Constantly In Love
Another band to have blown up in a big way of late are Kælan Mikla, the Icelandic three-piece who’ve had the “approval” of Robert Smith of the Cure – someone who seems to be keen nowadays to ensure that bands he picks to support his own are ones he genuinely likes (65daysofstatic being another band who benefitted from such an exposure). Their edgy, offbeat take on post-punk and goth has certainly seen them stand out, and no sooner have they done with the first touring cycle following their album, that Sólveig Matthildur releases her latest solo album, after a number of previous releases. This is a different sound to the main band – slower-paced, almost ethereal, and frankly it’s gorgeous. There are nods to other bands, but nothing obvious as the song stacks up the vocal tracks to provide an extraordinary, overwhelming climax.
Now That’s What I Call Angry Robot Music 2019
The relatively regular Glitch Mode compilations out of Chicago are – as these label comps usually are – a showcase of the current artists they are working with, but pretty much every time there is at least one artist that I’ve not heard of that makes me sit up and take notice. This time it’s Paralyze, who have a really nasty, extreme take on glitchy-industrial. While it is harsh and mixed densely, don’t assume that this is aggrotech – it is nothing like it. It is more in the mold of Numb, with harsh, throat-shredding vocals and hard-hitting beats and the disorientating feeling that the music might jump out of the speakers and grab you by the throat at any moment. More of this, please!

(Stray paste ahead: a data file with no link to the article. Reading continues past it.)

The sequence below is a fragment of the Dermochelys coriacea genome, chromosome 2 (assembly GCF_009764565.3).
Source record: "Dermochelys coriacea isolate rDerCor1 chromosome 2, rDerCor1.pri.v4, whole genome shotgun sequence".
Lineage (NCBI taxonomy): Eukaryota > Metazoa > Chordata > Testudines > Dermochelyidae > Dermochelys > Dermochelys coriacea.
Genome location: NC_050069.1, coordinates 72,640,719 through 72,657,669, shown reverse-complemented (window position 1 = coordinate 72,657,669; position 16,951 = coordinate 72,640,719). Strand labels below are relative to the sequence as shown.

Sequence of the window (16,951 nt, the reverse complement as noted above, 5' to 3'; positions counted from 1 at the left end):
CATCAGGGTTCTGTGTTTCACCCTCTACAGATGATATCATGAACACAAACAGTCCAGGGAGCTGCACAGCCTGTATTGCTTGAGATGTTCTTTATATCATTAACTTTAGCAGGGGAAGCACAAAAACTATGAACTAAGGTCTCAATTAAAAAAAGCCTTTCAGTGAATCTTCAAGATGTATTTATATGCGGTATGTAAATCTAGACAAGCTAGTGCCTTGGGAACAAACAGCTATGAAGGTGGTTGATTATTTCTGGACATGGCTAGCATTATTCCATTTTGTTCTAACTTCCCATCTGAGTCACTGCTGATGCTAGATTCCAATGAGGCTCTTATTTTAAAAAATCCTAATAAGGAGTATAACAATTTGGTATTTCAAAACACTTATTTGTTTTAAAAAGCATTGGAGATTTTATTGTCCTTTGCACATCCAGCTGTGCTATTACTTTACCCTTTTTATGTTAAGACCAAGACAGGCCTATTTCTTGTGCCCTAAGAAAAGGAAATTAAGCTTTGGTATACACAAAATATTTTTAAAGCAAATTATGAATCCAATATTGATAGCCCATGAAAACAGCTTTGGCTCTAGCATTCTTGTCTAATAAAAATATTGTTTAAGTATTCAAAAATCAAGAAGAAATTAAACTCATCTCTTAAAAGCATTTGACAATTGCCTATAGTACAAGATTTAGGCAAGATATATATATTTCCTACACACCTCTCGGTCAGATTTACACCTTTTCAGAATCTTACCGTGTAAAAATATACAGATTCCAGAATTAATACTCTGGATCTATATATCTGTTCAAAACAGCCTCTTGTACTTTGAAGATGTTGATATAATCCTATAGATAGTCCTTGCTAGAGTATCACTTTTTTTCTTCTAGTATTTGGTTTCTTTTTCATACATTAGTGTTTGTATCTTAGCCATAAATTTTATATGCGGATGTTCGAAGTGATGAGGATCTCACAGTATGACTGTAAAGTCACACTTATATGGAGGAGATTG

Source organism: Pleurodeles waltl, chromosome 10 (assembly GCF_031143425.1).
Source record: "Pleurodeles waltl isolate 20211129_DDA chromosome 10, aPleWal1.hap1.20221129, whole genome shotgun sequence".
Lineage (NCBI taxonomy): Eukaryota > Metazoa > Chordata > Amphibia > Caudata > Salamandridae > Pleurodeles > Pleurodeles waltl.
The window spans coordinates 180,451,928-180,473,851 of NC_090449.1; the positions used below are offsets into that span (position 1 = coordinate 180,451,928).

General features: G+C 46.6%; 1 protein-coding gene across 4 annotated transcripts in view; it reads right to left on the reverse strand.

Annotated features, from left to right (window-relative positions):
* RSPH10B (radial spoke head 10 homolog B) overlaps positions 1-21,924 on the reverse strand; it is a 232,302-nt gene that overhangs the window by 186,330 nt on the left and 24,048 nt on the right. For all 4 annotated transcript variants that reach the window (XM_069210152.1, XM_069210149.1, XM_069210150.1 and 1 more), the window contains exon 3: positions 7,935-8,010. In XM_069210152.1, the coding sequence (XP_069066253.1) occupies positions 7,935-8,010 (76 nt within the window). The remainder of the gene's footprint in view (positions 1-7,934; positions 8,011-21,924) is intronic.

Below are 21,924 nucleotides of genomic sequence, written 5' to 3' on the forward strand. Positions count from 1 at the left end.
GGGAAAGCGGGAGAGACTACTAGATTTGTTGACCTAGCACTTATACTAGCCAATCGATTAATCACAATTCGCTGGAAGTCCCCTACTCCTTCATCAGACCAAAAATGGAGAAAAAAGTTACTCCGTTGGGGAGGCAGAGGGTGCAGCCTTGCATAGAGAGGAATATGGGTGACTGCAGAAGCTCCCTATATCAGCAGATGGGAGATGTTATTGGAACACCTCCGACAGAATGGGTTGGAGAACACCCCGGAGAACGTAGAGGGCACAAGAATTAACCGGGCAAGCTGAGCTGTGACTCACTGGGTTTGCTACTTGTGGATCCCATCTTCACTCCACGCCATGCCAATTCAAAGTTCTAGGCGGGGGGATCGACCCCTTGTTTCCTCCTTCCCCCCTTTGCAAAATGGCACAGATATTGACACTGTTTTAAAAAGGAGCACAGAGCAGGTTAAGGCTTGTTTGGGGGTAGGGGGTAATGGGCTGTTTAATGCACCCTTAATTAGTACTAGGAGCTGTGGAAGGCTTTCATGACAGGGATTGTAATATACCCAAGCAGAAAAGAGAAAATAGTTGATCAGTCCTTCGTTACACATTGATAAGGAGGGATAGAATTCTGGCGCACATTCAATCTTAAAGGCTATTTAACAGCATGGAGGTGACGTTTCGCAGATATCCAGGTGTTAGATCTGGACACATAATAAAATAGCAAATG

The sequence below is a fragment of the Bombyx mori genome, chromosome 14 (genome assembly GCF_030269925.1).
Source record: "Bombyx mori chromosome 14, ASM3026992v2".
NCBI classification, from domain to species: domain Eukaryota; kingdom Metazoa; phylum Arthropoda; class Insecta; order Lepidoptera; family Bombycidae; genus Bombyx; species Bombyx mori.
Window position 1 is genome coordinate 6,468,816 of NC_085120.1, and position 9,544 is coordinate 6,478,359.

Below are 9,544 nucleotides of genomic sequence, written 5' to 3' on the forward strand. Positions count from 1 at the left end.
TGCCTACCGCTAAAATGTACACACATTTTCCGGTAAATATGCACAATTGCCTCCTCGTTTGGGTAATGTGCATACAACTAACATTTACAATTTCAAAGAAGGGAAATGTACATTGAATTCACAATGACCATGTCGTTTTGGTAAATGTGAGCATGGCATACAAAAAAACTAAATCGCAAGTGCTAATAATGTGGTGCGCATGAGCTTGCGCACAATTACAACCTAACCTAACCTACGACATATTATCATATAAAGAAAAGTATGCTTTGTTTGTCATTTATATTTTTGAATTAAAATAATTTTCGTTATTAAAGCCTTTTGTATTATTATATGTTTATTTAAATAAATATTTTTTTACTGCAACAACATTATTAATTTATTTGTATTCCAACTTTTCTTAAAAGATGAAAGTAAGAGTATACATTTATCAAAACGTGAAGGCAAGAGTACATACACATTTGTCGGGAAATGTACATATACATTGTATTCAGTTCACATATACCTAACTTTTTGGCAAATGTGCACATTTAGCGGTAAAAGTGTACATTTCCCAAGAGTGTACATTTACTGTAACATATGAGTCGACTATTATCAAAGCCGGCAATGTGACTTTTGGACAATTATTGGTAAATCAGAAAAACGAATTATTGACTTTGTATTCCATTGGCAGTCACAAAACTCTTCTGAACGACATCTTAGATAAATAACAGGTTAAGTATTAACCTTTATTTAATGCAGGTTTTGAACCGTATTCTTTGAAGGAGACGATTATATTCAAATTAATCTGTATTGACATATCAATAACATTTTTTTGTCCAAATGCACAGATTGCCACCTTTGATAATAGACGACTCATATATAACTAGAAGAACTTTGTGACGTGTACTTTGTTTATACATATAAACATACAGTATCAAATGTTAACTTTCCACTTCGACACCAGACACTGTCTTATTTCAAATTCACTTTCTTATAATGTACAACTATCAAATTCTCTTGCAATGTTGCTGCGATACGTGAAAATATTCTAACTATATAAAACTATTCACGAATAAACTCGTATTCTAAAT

Finally this month, an eleventh track as a bonus – a track that isn’t far off as long as the rest of this week’s songs combined. Oh yes, it’s the return of the drone lords Sunn O))) with their new album Life Metal. Not unexpectedly much has been made of the fact that the album was recorded with Steve Albini, and perhaps more than anything his input is into the feel of the release rather than the sound. As the title suggests, this is an album that is vastly more…alive than previously, one that teems with possibilities and ideas, and the colossal, twenty-five minute closing track is easily the best thing on it. The monstrous riffs that open the track suggest the possibility of it suddenly taking a left fork into a Sabbath-esque, drum-led monster, but as always, there are no drums here. Instead the treated cello work of Hildur Guðnadóttir adds an extraordinary, otherworldy texture to this track, and by the end you’re left in awe of what this band are able to achieve.